Brussels, Nov. 29, 2010
What would our game have looked like if we didn’t have this easy access to film history through video and internet? Would it have been restrained to a weekly walk around the corner, a stretching of the legs and eye muscles, infused with a few vague film memories perhaps? I love to wander across film history, juxtapose things according to desire, happenstance or my interests of the moment, see what the materials reveal or embrace their opacity. This morning, reading the preliminaries of Roland Barthes’ course on The Neutral, I was happy to come across his reflections on the “topical method” as “a walk along a network of readings, which is to say, of a library,” or as “whimsical sourcery.” The notions expand and the reader transforms. What library? “That of my vacation home, which is to say, a place-time where the loss in methodological rigor is compensated for by the intensity and the pleasure of free reading.” The library is a personal one, the trajectory one that embarks upon “arbitrary choices of reading,” to which Barthes adds: “I decided not to go against what I will call an aesthetic of work (…); I always want the material to be ‘racy’.” And: “to get myself vividly interested in what is contemporaneous to me, I might need the detour through death (History); (…) To mourn is to be alive.”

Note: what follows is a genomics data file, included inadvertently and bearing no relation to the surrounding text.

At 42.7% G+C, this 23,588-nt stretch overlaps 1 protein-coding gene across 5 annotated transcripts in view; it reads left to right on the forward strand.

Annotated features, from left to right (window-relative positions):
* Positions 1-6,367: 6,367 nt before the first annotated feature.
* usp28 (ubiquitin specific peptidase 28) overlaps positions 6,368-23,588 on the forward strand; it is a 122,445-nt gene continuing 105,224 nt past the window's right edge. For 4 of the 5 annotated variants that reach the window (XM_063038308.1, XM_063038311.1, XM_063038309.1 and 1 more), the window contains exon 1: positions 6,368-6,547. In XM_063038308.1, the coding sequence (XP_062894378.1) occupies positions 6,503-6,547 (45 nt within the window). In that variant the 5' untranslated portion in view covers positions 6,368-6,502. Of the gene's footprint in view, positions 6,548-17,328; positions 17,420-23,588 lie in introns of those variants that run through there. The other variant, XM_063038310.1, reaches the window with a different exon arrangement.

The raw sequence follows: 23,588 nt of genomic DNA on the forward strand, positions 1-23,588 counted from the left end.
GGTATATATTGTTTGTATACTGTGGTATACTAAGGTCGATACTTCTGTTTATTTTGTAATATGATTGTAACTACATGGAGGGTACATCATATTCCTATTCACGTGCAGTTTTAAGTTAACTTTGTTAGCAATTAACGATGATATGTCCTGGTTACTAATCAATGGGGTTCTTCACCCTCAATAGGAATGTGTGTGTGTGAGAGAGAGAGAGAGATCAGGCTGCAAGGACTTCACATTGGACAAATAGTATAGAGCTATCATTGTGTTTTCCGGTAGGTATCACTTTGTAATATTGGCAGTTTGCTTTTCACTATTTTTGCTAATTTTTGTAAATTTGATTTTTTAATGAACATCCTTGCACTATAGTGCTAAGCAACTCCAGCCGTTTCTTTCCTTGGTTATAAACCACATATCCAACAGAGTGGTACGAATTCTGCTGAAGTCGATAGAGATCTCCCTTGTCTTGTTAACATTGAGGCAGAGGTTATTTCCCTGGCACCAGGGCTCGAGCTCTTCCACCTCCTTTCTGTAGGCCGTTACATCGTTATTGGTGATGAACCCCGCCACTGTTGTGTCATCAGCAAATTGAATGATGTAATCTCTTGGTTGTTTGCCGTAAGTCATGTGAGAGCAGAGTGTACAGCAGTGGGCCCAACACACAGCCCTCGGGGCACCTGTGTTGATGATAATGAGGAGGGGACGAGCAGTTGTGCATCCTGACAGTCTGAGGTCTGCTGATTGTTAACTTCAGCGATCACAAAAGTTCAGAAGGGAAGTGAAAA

Watching the other moral tales of Eric Rohmer, I found the last one, L’amour l’après-midi (Chloe in the Afternoon 1972), particularly amusing. I’d like to share the first string of scenes after the prologue, which starts with protagonist Frédéric going to his office in the morning. Secretary Fabienne arrives, says hello, puts her dark green coat on the hatstand and chats away a little bit. Right after, the other secretary, Martine, arrives in her petrol green coat and immediately receives comments from her colleagues: “Is that your new coat? Nice.” – “That green is ravishing.” At lunchtime, we briefly see both secretaries in their green coats eating a salad. Frédéric has just a sandwich for lunch, between 2 and 3 pm, when the others are back at work, so he is at ease and “can breathe.” An old friend comes by and wonders what to do about afternoon anxiety? It certainly must be connected to this stupid Parisian lunch habit? Frédéric does some shopping to ease his anxieties. Now a sign with a Lacoste crocodile comes into view: chemises et cols roulés. In the next shop Frédéric has a little discussion: “So you don’t like the green?” – “Oh, not at all!” – “It goes very well with your complexion.” – “But it’s not quite what I was looking for. I’ll think it over.” In yet another shop, this time with a woman selling shirts, he asks “Can I see your turtleneck sweaters?” – “I don’t think I have anything left in your size. Unless a white, or a rather ugly beige.” Then she goes to the shirts, picks up a checked green one that “goes very well with your complexion. It brings out your eyes.” She convinces him to try it on, even if he won’t take it, “just out of curiosity.” Frédéric winds up buying the shirt. Later on also his wife (upon seeing the package: “Ah, I’m sure it’s a turtleneck!”) happens to love the checked green shirt, its colour and softness. “Yes, it’s soft on the outside, but on the insides it scratches a little bit. I’ll get used to it.” Everything speaks, nothing is revealed. This wonderful sequence of scenes takes up no less than 10 minutes of the film!